fussychica Sun 16-Sep-12 18:44:41

MacBeth knew it would be fine - you can relax a little. We never ring DS unless we have to - just leave it to him, luckily he calls regularly!

DH just back from the uni run - his house as I expected - usual student fare so glad I didn't go as I probably wouldn't have been able to keep my mouth shut! Sooooooooo quiet here and house feels big again! Been cleaning - finally got in to tackle his room - think I'll redecorate instead of cleaning itwink.

Happymum22 Sun 16-Sep-12 21:04:28

Mine are all slowly drifting off after a lovely summer with all 4 of my babies grown-up adult children at home.
eldest DD1 moved in with her boyfriend having graduated, DS ticking on with medcine in London and DD2 moving into a house for second year at Bristol.
Youngest DD3 still at home tackling her GCSEs.

This September/October period does get easier but I always experience the same feelings of deeply missing/worrying about them all as I've been used to a summer of knowing everything and having them about. As DD2 keeps saying I need to 'chill out'! I think it will be easier this year as DD2 had the normal rocky start most girls seem to have, wheras DD1 never told me, DD2 phones lots to have a vent about missing home/worrying the friends she'd made wern't her type of people etc. By the end of the year she was loving it, had a lovely group of friends and a house sorted for next year. So I'm a lot more comforted she will be ok.

Not looking forward to DD3 leaving, shes talking of boarding for 6th form next year but I secretly hope not!!

soapydishcloth Sun 16-Sep-12 23:31:48

Another one here been fighting back tears - dropped DS1 off today. He is shy and quiet and doesn't drink, and knows he will need to put sustained effort into making friends. His accommodation is great and he's happy with his room. I'm so proud of him as he's not the most academic but has found and got onto the perfect course for him which will give him the best chance of getting the job he wants, but I am bereft. I daren't go into his room.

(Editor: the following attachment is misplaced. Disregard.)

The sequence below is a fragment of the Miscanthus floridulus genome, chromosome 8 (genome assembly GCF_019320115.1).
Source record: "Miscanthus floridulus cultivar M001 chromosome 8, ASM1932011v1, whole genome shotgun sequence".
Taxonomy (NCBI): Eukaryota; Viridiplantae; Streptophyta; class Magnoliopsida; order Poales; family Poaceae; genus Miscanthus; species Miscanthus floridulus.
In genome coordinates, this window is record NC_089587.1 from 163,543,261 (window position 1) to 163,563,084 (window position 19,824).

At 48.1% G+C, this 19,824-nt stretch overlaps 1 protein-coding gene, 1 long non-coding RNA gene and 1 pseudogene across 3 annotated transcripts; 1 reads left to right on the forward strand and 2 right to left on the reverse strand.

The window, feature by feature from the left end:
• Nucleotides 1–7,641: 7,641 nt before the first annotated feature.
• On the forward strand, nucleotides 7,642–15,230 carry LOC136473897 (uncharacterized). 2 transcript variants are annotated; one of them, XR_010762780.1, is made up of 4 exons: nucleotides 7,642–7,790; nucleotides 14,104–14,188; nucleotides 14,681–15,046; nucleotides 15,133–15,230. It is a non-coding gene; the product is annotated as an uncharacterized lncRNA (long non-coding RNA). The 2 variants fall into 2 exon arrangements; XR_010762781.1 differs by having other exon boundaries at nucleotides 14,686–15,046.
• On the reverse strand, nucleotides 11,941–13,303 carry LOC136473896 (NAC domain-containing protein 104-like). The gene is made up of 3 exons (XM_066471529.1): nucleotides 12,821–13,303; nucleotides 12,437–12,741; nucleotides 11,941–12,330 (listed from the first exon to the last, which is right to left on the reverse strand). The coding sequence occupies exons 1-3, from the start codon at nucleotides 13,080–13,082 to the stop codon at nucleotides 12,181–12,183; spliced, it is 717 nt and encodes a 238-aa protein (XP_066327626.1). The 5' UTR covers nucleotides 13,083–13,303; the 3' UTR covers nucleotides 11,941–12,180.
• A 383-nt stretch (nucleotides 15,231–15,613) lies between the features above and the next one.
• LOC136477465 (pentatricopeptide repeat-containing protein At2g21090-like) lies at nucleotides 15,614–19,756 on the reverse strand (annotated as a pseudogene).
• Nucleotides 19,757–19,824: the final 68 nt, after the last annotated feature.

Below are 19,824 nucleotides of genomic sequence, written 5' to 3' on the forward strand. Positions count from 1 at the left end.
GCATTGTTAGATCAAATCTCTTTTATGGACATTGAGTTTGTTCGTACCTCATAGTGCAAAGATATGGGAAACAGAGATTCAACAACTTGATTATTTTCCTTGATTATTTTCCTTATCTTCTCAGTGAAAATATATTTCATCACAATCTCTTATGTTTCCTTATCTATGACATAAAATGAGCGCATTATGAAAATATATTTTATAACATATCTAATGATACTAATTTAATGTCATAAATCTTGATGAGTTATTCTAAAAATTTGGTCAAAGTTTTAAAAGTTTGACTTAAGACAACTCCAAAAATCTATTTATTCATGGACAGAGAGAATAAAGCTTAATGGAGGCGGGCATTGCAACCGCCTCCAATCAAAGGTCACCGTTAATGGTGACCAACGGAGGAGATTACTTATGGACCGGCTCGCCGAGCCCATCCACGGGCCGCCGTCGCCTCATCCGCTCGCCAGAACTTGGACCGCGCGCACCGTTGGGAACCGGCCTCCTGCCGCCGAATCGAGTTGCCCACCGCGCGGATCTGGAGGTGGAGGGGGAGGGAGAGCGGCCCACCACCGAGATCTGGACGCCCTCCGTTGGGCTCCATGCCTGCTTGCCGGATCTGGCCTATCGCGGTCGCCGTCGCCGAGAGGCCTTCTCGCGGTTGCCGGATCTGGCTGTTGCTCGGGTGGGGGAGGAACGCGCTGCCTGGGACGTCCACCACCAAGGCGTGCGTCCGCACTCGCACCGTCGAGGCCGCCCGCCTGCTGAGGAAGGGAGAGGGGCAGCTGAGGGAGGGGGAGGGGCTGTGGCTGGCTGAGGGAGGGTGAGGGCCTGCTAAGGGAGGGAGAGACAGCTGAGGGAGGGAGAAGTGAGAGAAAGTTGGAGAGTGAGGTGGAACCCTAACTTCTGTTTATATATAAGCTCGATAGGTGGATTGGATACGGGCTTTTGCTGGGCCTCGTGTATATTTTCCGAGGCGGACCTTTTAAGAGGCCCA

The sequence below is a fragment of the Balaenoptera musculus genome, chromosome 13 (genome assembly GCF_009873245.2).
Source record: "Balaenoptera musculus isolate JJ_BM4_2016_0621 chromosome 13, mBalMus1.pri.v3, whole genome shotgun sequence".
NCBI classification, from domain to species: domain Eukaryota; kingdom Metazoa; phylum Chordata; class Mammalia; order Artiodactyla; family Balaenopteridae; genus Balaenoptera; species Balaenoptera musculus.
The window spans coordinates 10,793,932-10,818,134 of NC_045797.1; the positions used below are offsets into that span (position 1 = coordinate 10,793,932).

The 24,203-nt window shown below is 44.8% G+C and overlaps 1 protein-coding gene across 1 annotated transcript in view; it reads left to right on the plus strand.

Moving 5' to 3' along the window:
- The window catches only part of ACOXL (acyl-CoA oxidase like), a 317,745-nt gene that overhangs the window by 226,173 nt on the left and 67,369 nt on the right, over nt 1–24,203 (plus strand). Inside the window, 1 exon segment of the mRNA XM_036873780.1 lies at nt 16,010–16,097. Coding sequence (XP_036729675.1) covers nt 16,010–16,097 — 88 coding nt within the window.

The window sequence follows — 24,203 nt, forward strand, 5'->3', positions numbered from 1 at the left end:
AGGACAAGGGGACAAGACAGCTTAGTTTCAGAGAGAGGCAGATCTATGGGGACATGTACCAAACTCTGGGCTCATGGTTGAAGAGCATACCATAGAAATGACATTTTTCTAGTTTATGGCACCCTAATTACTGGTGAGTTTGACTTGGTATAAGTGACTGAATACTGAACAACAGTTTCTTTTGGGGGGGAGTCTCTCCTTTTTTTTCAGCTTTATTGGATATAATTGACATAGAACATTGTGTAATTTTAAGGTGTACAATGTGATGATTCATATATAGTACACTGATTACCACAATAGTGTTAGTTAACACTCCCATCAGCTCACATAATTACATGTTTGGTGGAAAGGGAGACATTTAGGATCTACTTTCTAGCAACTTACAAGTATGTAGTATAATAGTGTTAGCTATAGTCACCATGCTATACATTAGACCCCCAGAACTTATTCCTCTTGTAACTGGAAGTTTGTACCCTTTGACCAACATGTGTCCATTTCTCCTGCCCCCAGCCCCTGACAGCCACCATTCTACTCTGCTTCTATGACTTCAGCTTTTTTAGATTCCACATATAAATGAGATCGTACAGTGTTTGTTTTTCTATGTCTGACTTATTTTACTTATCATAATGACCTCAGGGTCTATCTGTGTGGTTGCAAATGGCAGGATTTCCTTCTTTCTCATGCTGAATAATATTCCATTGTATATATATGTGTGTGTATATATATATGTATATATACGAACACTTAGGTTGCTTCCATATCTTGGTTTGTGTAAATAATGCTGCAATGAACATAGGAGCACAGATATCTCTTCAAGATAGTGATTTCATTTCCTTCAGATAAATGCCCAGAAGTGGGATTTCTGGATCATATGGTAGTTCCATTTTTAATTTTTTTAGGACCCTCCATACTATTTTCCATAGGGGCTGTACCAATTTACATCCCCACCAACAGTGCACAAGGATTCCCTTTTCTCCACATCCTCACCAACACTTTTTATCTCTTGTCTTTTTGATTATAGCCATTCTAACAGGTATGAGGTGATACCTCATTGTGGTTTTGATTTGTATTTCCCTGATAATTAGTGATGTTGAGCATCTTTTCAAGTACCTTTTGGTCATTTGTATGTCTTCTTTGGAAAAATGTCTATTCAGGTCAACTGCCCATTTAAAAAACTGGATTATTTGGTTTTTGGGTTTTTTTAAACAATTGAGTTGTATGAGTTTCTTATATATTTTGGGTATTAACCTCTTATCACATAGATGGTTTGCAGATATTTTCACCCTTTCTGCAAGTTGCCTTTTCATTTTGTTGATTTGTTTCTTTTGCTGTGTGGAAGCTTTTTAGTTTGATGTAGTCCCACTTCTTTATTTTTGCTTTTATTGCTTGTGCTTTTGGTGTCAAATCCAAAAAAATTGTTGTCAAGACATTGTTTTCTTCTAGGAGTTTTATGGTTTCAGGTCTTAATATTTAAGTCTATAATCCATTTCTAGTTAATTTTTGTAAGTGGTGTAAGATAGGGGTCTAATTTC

MacBath Mon 17-Sep-12 20:24:37

Hi soapydishcloth - no real advice being in the same situation myself, just support. Hope your DS1 manages to settle in and I'm sure he will make friends. My DS1's house warden dug out all the new people on his first night on Saturday evening and introduced them all so maybe that'll happen for yours too and congratulations to him on his achievement!!

Skynorth Tue 18-Sep-12 12:56:35

I totally sympathise with everyone whose young person is leaving to go to Uni; well done them, and well done you guys too for all the encouragement etc you've obviously raised them with!

My youngest has just started a biomedical sciences degree, though he's studying locally so living at home for the first year. He got a grant, student loan and also travel scholarship, the grant was based on my income for the previous full tax year; if you're on benefits or earn under a certain amount they get the full grant. Of course if your young person is living away from home they will of course have more outgoings, but if living at home I feel it's good for them to contribute something to the household so they get used to the responsibility of paying bills etc. If they work part time this will boost their income but of course this means they are having less time for study.

I do empathise with all the parents who have had to say goodbye to their kids who are studying away from home, as my youngest spent most of his gap year in Australia. I knew he would be safe as he was staying with his girlfriend, then travelling with her, but it was still really horrible before he went and for a few weeks afterwards, because the house felt so empty! He is not the quietest lad so the absence of any noise whatsoever was weird and really awful.